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An injunction is a court order that is sometimes referred to as a “Restraining Order”. This order directs a person not to have any contact with you. The parties to an injunction proceeding are labeled “petitioner” and “respondent” The petitioner is usually the person seeking to have an injunction ordered. While the respondent is typically the person against whom the injunction is sought. It is one legal means of helping to protect a person from threats or acts of violence and or stalking by another person. There are four (4) kinds of civil injunction petitions that can be filed with the Clerk of Court in your county: domestic violence, sexual violence, dating violence, and repeat violence/stalking. Each type has different requirements based on your relationship with the other person, and what occurred.

Typically, the process for an injunction will start with one party filing a Petition of Injunction with the Clerk of Court. The petition is merely the legal document used to ask the court to enter a permanent injunction. The petitioner is usually the person who files this document. In this document the petitioner gives information about themselves and where they live, any children they may have and or some brief history on the petitioner and respondent’s relationship. The address and last known whereabouts of the respondent will be asked. The petitioner is then asked about the instances giving rise to the petition. It is here with as much specificity as possible the petitioner will be required to set out the facts of the alleged violence, and or stalking. In these sections of the petition detail and dates are key. There are spaces on the legal petition for this explanation of facts also if the petitioner chooses, they may add a supplement to this petition where even more detail could be articulated.

After the petition is filed the court will usually decide on issuing a temporary injunction. Typically, if there is a recent incident alleged and it is the opinion of the court that a present or imminent threat of violence does exist then the court may grant a temporary injunction against the respondent. This is not final and does not mean the case is over just that in the time that the matter is pending there will be an order prohibiting contact of any kind. During this temporary injunction the respondent will likely be served with a copy of the petition and a hearing set to determine if a permanent injunction will be ordered.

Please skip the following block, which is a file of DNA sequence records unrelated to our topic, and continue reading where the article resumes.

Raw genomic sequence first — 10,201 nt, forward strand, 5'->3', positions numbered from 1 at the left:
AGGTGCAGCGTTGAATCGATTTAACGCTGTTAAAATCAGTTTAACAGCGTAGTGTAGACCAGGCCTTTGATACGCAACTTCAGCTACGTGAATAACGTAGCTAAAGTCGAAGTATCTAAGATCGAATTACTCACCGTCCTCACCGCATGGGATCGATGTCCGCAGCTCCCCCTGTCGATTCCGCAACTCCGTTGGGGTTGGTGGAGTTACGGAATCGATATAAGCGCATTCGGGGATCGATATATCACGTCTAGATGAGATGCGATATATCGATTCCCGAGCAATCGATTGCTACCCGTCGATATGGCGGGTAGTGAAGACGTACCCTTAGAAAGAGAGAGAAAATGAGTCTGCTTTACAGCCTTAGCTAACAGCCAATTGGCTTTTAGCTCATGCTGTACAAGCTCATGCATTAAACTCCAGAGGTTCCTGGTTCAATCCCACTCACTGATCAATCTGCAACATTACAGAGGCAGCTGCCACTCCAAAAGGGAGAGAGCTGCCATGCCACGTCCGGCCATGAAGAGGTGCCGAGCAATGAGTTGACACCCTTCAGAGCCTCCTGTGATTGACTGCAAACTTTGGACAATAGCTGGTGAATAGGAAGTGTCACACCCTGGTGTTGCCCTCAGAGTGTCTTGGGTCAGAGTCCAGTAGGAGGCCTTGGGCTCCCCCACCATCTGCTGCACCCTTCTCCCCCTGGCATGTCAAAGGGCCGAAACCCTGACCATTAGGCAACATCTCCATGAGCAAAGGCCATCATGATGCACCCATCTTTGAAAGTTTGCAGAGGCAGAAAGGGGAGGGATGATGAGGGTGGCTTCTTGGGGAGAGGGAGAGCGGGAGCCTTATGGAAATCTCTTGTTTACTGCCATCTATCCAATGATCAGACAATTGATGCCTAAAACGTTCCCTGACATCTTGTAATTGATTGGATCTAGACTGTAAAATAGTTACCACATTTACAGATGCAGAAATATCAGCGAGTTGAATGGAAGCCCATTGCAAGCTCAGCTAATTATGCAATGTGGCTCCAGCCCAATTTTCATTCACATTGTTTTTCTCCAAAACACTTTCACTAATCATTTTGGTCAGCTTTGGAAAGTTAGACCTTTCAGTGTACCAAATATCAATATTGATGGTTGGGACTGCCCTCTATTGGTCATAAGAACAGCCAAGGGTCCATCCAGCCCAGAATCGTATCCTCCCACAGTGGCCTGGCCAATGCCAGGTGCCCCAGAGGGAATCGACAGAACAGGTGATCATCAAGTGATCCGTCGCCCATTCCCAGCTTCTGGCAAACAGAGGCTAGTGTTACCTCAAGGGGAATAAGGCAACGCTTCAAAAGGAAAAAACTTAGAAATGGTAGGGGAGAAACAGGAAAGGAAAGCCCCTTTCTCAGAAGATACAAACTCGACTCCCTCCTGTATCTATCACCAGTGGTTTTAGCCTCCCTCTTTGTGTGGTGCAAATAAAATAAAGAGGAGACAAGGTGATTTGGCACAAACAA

Prior to the setting of a final hearing, the court will likely inquire as to whether this is a contested or uncontested petition for injunction. This simply means whether the respondent is opposed to the imposition of an injunction against them in the matter. If there is no opposition, the court will likely enter an order granting the permanent injunction. The duration of the injunction is determined by the court having the hearing, but great weight is given to the petitioner as far as how long they would like the injunction to be in effect subject to statutory provisions.

If the injunction will be contested this simply means that a hearing will be needed. At the final hearing both parties will likely be present in court. The petitioner will be called first and present their case for the injunction. If after the conclusion of the petitioner’s presentation the Judge is satisfied that there is sufficient evidence presented showing that there is a present and imminent threat to the petitioner, the respondent will be asked if they would like to present any evidence. Note that the respondent also has the right to cross-examine any of the portioner’s witness.

At the conclusion of both parties’ presentation, the Judge will make a ruling either granting or denying the petition. For more information on this call 407-717-8557.

DISCLAIMER: For More information on the legal process please call us at 407-717-8557. Note that the above information is not a guarantee of how your case will proceed nor is this page legal advice under an established client-attorney representation. This page is but a basic general overview of the misdemeanor judicial process in Florida and is intended for educational purposes only.